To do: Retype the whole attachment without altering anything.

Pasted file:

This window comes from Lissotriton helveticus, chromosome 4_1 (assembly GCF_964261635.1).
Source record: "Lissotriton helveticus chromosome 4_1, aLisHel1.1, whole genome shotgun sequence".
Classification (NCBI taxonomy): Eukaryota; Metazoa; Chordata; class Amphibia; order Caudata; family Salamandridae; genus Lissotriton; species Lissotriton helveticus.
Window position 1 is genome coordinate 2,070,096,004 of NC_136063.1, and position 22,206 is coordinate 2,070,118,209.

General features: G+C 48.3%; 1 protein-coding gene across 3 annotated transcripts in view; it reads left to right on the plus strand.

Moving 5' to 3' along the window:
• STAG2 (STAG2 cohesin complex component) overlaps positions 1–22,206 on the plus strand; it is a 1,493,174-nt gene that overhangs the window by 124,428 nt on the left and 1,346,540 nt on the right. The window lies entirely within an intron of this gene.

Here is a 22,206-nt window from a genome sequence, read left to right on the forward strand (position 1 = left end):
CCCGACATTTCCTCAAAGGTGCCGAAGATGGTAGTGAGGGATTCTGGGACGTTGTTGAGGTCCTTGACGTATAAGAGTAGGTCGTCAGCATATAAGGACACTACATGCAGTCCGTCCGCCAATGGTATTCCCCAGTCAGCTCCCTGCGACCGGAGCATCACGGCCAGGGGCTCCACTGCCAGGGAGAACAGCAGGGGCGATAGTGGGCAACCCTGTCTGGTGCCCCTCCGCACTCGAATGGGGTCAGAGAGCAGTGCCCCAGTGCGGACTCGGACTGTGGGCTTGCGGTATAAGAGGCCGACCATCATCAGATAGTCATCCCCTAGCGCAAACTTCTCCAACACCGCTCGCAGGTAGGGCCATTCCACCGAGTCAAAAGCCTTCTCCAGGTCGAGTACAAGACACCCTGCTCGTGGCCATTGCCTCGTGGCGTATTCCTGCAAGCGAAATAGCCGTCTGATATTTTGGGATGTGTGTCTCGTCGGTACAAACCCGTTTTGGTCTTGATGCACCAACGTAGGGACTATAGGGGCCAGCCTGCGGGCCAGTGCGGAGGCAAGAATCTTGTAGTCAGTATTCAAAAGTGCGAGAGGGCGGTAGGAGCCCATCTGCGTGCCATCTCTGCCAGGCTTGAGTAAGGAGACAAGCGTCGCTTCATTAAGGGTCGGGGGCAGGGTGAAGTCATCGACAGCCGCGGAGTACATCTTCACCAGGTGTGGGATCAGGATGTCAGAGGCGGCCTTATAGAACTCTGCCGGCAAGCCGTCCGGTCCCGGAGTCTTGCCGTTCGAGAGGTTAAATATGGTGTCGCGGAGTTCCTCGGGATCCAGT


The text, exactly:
This window comes from Lissotriton helveticus, chromosome 4_1 (assembly GCF_964261635.1).
Source record: "Lissotriton helveticus chromosome 4_1, aLisHel1.1, whole genome shotgun sequence".
Classification (NCBI taxonomy): Eukaryota; Metazoa; Chordata; class Amphibia; order Caudata; family Salamandridae; genus Lissotriton; species Lissotriton helveticus.
Window position 1 is genome coordinate 2,070,096,004 of NC_136063.1, and position 22,206 is coordinate 2,070,118,209.

General features: G+C 48.3%; 1 protein-coding gene across 3 annotated transcripts in view; it reads left to right on the plus strand.

Moving 5' to 3' along the window:
• STAG2 (STAG2 cohesin complex component) overlaps positions 1–22,206 on the plus strand; it is a 1,493,174-nt gene that overhangs the window by 124,428 nt on the left and 1,346,540 nt on the right. The window lies entirely within an intron of this gene.

Here is a 22,206-nt window from a genome sequence, read left to right on the forward strand (position 1 = left end):
CCCGACATTTCCTCAAAGGTGCCGAAGATGGTAGTGAGGGATTCTGGGACGTTGTTGAGGTCCTTGACGTATAAGAGTAGGTCGTCAGCATATAAGGACACTACATGCAGTCCGTCCGCCAATGGTATTCCCCAGTCAGCTCCCTGCGACCGGAGCATCACGGCCAGGGGCTCCACTGCCAGGGAGAACAGCAGGGGCGATAGTGGGCAACCCTGTCTGGTGCCCCTCCGCACTCGAATGGGGTCAGAGAGCAGTGCCCCAGTGCGGACTCGGACTGTGGGCTTGCGGTATAAGAGGCCGACCATCATCAGATAGTCATCCCCTAGCGCAAACTTCTCCAACACCGCTCGCAGGTAGGGCCATTCCACCGAGTCAAAAGCCTTCTCCAGGTCGAGTACAAGACACCCTGCTCGTGGCCATTGCCTCGTGGCGTATTCCTGCAAGCGAAATAGCCGTCTGATATTTTGGGATGTGTGTCTCGTCGGTACAAACCCGTTTTGGTCTTGATGCACCAACGTAGGGACTATAGGGGCCAGCCTGCGGGCCAGTGCGGAGGCAAGAATCTTGTAGTCAGTATTCAAAAGTGCGAGAGGGCGGTAGGAGCCCATCTGCGTGCCATCTCTGCCAGGCTTGAGTAAGGAGACAAGCGTCGCTTCATTAAGGGTCGGGGGCAGGGTGAAGTCATCGACAGCCGCGGAGTACATCTTCACCAGGTGTGGGATCAGGATGTCAGAGGCGGCCTTATAGAACTCTGCCGGCAAGCCGTCCGGTCCCGGAGTCTTGCCGTTCGAGAGGTTAAATATGGTGTCGCGGAGTTCCTCGGGATCCAGT